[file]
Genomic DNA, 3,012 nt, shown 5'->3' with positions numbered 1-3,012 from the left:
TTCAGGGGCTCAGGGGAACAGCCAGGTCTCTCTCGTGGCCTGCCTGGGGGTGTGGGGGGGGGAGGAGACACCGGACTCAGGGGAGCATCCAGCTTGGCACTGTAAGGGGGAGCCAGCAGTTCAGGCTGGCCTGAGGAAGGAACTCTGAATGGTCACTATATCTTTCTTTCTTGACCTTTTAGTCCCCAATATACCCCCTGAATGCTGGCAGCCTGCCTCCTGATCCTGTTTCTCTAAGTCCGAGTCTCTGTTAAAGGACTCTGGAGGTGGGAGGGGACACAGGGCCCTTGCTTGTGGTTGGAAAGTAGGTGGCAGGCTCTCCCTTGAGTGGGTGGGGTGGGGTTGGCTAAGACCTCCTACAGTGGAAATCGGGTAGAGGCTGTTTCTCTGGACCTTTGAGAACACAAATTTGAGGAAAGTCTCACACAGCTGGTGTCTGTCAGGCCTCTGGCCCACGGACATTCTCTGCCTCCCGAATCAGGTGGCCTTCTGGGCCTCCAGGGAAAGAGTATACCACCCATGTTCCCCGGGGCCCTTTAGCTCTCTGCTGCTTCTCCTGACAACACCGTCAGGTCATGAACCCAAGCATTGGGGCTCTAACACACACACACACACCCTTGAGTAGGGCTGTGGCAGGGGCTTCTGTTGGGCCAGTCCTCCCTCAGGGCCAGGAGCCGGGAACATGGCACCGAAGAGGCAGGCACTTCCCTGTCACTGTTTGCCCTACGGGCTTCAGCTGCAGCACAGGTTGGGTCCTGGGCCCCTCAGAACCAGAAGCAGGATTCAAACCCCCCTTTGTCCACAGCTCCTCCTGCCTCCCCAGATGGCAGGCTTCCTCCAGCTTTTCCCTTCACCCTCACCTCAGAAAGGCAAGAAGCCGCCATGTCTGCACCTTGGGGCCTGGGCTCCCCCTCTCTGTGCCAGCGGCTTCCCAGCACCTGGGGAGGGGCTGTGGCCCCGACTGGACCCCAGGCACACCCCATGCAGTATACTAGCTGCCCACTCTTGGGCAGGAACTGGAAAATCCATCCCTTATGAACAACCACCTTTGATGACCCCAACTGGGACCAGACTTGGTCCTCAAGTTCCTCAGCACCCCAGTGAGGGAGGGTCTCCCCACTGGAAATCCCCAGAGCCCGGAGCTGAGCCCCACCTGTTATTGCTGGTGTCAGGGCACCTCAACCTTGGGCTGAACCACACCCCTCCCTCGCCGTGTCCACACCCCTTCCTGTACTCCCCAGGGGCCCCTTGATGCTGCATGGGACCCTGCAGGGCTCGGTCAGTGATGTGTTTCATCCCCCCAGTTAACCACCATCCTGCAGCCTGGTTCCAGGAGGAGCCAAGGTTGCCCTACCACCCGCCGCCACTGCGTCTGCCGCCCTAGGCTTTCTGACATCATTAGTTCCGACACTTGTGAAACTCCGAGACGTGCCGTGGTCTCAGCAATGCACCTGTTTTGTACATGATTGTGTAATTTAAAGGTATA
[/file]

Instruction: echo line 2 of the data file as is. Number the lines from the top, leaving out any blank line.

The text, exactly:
TTCAGGGGCTCAGGGGAACAGCCAGGTCTCTCTCGTGGCCTGCCTGGGGGTGTGGGGGGGGGAGGAGACACCGGACTCAGGGGAGCATCCAGCTTGGCACTGTAAGGGGGAGCCAGCAGTTCAGGCTGGCCTGAGGAAGGAACTCTGAATGGTCACTATATCTTTCTTTCTTGACCTTTTAGTCCCCAATATACCCCCTGAATGCTGGCAGCCTGCCTCCTGATCCTGTTTCTCTAAGTCCGAGTCTCTGTTAAAGGACTCTGGAGGTGGGAGGGGACACAGGGCCCTTGCTTGTGGTTGGAAAGTAGGTGGCAGGCTCTCCCTTGAGTGGGTGGGGTGGGGTTGGCTAAGACCTCCTACAGTGGAAATCGGGTAGAGGCTGTTTCTCTGGACCTTTGAGAACACAAATTTGAGGAAAGTCTCACACAGCTGGTGTCTGTCAGGCCTCTGGCCCACGGACATTCTCTGCCTCCCGAATCAGGTGGCCTTCTGGGCCTCCAGGGAAAGAGTATACCACCCATGTTCCCCGGGGCCCTTTAGCTCTCTGCTGCTTCTCCTGACAACACCGTCAGGTCATGAACCCAAGCATTGGGGCTCTAACACACACACACACACCCTTGAGTAGGGCTGTGGCAGGGGCTTCTGTTGGGCCAGTCCTCCCTCAGGGCCAGGAGCCGGGAACATGGCACCGAAGAGGCAGGCACTTCCCTGTCACTGTTTGCCCTACGGGCTTCAGCTGCAGCACAGGTTGGGTCCTGGGCCCCTCAGAACCAGAAGCAGGATTCAAACCCCCCTTTGTCCACAGCTCCTCCTGCCTCCCCAGATGGCAGGCTTCCTCCAGCTTTTCCCTTCACCCTCACCTCAGAAAGGCAAGAAGCCGCCATGTCTGCACCTTGGGGCCTGGGCTCCCCCTCTCTGTGCCAGCGGCTTCCCAGCACCTGGGGAGGGGCTGTGGCCCCGACTGGACCCCAGGCACACCCCATGCAGTATACTAGCTGCCCACTCTTGGGCAGGAACTGGAAAATCCATCCCTTATGAACAACCACCTTTGATGACCCCAACTGGGACCAGACTTGGTCCTCAAGTTCCTCAGCACCCCAGTGAGGGAGGGTCTCCCCACTGGAAATCCCCAGAGCCCGGAGCTGAGCCCCACCTGTTATTGCTGGTGTCAGGGCACCTCAACCTTGGGCTGAACCACACCCCTCCCTCGCCGTGTCCACACCCCTTCCTGTACTCCCCAGGGGCCCCTTGATGCTGCATGGGACCCTGCAGGGCTCGGTCAGTGATGTGTTTCATCCCCCCAGTTAACCACCATCCTGCAGCCTGGTTCCAGGAGGAGCCAAGGTTGCCCTACCACCCGCCGCCACTGCGTCTGCCGCCCTAGGCTTTCTGACATCATTAGTTCCGACACTTGTGAAACTCCGAGACGTGCCGTGGTCTCAGCAATGCACCTGTTTTGTACATGATTGTGTAATTTAAAGGTATA